Look around the poker table, veteran gamblers like to warn. If you can’t spot the sucker – it’s you.
There’s a lot to look at in the mostly intriguing con-man documentary and clearly someone’s being taken for a ride. But who is it? The mysterious Russian on the run who says he has millions of dollars in rare stamps? The young slacker he’s impulsively left them with for safe-keeping, before disappearing?
Or what about the colorful people – a private detective, an ex-girlfriend, a retiree with a grudge – who keep passing through? Is one of them the mark? Or even the real hustler?
It’s a mysterious story and as the movie goes on, the questions compound. Are these stamps real, or forgeries? Honestly collected, or stolen? If they are worth millions, why did the Russian just leave them with this laid-back L.A. kid? And if this mellow Los Angeleno isn’t working his own scam, why has one of those stamp albums disappeared?
That the young American is the estranged son of a British fraudster only adds to the lingering doubts.
Director William J. Saunders is a veteran sports documentarian, and you can feel his excitement at branching out here. This Slamdance premiere cuts artfully among vintage home movies, modern footage, and dramatizations. A tough female private eye – Frances McDormand could play her in a feature – and plenty of urban shadows add to the classic noir feel.
And, like the best film noirs, just when you think you’ve figured out who to trust, your opinions shift.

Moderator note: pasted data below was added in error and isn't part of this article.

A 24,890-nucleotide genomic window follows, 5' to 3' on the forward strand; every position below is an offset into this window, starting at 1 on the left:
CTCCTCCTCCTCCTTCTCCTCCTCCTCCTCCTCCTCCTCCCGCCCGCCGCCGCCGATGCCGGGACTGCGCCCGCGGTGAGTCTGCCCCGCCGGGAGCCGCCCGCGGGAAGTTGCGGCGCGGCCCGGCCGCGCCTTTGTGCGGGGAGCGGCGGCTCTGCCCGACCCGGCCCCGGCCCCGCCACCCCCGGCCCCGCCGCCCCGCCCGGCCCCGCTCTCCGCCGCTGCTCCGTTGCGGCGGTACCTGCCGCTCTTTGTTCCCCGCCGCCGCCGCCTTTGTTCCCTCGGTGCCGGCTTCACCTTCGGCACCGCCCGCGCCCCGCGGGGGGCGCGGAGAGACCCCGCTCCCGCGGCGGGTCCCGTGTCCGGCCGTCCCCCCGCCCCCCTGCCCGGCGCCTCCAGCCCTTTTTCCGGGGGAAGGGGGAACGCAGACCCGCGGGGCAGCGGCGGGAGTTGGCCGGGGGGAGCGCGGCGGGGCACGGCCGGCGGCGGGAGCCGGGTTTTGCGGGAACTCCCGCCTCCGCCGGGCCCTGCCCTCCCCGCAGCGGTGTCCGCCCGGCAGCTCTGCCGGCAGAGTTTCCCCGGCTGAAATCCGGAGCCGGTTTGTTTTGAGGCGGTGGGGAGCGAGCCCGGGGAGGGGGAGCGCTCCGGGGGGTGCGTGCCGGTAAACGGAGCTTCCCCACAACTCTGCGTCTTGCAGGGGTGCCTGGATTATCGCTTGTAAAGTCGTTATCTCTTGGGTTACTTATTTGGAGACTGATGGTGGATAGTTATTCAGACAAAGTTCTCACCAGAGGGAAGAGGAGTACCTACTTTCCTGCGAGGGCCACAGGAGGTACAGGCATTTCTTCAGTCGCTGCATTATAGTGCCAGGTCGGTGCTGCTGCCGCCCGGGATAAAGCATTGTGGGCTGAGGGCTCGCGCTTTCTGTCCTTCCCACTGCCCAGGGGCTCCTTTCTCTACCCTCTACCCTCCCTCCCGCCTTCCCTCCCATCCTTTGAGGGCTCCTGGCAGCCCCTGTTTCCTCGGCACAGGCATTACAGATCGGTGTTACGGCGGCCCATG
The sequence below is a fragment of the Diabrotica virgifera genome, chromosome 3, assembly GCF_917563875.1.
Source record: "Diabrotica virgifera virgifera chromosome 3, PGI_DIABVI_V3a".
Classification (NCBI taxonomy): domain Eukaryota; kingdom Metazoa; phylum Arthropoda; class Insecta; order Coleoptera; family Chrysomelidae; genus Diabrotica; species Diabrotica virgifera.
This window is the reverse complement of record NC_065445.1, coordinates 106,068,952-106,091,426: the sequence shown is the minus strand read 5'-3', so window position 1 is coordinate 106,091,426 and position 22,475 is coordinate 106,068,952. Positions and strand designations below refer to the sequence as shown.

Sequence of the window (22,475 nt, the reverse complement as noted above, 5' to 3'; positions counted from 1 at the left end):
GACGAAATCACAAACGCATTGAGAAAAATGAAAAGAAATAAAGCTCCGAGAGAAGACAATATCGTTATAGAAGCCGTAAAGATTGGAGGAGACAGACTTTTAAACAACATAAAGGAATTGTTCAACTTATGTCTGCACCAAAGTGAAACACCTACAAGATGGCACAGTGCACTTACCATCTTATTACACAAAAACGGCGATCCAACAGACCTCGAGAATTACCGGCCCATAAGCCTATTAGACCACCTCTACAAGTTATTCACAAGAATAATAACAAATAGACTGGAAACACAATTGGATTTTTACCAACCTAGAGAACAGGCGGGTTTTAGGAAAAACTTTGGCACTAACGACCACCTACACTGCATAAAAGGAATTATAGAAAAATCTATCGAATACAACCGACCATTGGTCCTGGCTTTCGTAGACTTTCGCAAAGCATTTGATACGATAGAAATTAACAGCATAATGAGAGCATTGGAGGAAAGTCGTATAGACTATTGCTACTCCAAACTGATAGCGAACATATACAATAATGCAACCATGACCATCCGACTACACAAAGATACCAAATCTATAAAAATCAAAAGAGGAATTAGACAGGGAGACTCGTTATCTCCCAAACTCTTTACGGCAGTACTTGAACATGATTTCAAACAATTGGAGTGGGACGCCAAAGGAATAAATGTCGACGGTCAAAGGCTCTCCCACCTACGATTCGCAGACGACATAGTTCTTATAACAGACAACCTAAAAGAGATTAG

A visit to one welcoming woman’s crowded bungalow suddenly takes on a weirdly threatening Zodiac vibe. The ominous Russian finally turns up and appears to be surprisingly amiable and aboveboard. The poor California kid who suddenly can’t seem to locate one of those stamp albums inexplicably acquires a very expensive sailboat.
The ambiguities and inconsistencies build. Yet the film seems content to record, rather than report; it’s in no obvious rush to challenge people’s narratives, or pick at the story’s improbabilities.
That reluctance can get slightly frustrating. This isn’t just any stamp collection, after all; it supposedly includes stamps worth tens of thousands of dollars. And we’re supposed to believe the Russian knew this, and just left them sitting in a cheap album? And then forgot about them for years?
What’s going on here?
You’ll probably find yourself still asking the same question after the final fadeout. (Although an end title points to the film’s official website, there’s no real clarification to be found there, either.) Clearly, there’s some kind of con going on. But who’s the real sucker here? Is it the Russian? The kid?
Or is it us?